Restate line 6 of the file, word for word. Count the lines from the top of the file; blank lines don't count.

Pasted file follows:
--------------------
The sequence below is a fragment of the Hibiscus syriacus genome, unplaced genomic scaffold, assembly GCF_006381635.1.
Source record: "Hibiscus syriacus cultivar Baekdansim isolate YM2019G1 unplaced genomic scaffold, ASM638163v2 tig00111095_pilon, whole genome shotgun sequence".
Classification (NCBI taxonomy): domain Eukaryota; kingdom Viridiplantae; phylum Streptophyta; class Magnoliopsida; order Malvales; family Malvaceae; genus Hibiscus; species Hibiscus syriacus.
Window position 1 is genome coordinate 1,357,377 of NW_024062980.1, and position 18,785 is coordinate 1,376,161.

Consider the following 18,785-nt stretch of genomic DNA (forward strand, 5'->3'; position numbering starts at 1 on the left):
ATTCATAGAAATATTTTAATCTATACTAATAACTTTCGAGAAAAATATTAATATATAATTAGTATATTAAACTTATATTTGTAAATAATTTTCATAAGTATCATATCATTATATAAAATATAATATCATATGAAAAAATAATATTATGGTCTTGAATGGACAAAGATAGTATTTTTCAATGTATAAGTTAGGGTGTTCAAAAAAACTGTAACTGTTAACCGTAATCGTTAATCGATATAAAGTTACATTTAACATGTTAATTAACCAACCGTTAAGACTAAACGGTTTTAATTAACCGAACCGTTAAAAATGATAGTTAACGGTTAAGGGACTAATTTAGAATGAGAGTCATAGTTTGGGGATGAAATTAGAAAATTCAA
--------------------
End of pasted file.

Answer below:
ATTCATAGAAATATTTTAATCTATACTAATAACTTTCGAGAAAAATATTAATATATAATTAGTATATTAAACTTATATTTGTAAATAATTTTCATAAGTATCATATCATTATATAAAATATAATATCATATGAAAAAATAATATTATGGTCTTGAATGGACAAAGATAGTATTTTTCAATGTATAAGTTAGGGTGTTCAAAAAAACTGTAACTGTTAACCGTAATCGTTAATCGATATAAAGTTACATTTAACATGTTAATTAACCAACCGTTAAGACTAAACGGTTTTAATTAACCGAACCGTTAAAAATGATAGTTAACGGTTAAGGGACTAATTTAGAATGAGAGTCATAGTTTGGGGATGAAATTAGAAAATTCAA